Yes, Japanese animation/manga also follows the 90% crap rule…but fortunately, given the intense competition of comic magazines the really really bad stuff doesn’t make it very far (although given the choice of titles that the translators pick I sometimes have to wonder what they were smoking sometimes).
Not everybody does the Big Eyes Small Mouth look (it is more prevalant in titles aimed at young women because it looks cuter), and comics run the gamut of every genre imaginable–comedy, tragedy, historical, fantasy, science fiction, horror, romance, modern day, sports, social commentary…or even some combination of the above.
What annoys me more is the mock-manga style drawn by American artists who only seem interested in copying the style and not the strength in characterization and storytelling. Or maybe there’s just something about the Japanese stories that tugs at my cynical little heartstrings when I’d rolleye if it came up somewhere else.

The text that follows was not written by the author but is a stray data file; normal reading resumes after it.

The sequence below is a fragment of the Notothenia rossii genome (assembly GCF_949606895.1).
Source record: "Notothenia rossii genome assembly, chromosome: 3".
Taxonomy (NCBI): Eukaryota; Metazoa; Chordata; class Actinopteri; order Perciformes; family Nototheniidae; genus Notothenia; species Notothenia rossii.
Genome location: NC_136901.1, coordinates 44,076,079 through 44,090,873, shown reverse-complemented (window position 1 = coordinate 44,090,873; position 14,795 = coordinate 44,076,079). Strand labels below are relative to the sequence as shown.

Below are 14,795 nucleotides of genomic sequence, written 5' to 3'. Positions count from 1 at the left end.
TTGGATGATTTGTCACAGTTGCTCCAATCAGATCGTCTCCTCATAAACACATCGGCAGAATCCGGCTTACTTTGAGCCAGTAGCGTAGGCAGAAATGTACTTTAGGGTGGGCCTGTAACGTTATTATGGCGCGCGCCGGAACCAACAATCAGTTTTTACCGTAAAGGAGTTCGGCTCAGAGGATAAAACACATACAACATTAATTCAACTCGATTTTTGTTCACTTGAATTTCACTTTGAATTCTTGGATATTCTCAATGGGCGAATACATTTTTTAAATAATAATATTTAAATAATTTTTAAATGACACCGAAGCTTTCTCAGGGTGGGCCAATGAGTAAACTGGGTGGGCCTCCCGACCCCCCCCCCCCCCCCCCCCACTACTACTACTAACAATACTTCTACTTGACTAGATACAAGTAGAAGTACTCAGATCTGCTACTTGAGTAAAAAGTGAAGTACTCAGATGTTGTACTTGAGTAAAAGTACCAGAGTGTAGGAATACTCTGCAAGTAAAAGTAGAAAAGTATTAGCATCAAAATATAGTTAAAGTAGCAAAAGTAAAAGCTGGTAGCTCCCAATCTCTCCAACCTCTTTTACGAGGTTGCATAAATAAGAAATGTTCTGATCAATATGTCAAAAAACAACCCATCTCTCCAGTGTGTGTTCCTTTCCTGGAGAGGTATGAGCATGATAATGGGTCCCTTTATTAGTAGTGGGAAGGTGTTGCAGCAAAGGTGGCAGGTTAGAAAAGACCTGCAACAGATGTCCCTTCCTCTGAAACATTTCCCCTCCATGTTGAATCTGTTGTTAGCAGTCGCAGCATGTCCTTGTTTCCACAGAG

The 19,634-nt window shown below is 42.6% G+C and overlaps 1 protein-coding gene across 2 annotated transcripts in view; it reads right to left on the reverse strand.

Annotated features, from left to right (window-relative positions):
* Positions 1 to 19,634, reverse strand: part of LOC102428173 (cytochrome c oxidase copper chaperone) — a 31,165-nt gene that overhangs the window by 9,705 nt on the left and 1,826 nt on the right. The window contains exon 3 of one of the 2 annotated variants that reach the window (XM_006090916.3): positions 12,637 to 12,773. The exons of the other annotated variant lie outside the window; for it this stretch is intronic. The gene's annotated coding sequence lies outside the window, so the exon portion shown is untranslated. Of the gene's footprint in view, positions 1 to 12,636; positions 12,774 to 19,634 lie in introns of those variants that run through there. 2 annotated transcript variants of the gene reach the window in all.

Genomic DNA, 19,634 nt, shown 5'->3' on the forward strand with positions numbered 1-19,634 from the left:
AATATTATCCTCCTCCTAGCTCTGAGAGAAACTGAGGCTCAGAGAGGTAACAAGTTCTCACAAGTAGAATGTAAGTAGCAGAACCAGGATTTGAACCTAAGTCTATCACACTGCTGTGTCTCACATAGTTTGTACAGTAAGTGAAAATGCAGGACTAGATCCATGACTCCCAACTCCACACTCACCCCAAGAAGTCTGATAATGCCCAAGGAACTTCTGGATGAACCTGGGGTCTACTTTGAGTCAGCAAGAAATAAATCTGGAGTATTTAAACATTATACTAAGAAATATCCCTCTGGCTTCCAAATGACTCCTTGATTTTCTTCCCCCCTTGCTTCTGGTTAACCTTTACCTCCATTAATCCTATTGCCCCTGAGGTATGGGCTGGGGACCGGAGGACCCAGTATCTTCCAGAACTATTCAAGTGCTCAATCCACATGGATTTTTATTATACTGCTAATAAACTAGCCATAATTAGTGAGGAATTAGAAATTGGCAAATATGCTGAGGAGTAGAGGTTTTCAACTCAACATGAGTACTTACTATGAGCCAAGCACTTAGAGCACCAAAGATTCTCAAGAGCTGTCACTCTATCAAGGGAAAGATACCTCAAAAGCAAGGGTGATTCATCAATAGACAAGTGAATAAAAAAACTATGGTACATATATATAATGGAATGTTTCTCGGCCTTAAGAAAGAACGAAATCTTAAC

Does she like ballet? Princess Tutu is a two-volume about ballet students and seems aimed at fairly young audience; it’s a very different story from the anime, but I recomend that highly. “Swan” is also set in the ballet world, but may be above her ‘reading’ level. (I find shojou sometimes hard to follow and I’m… well over 10.) Swan features older characters and teaches a lot about ballet; there’s love interest and a mystery about the lead’s late mother.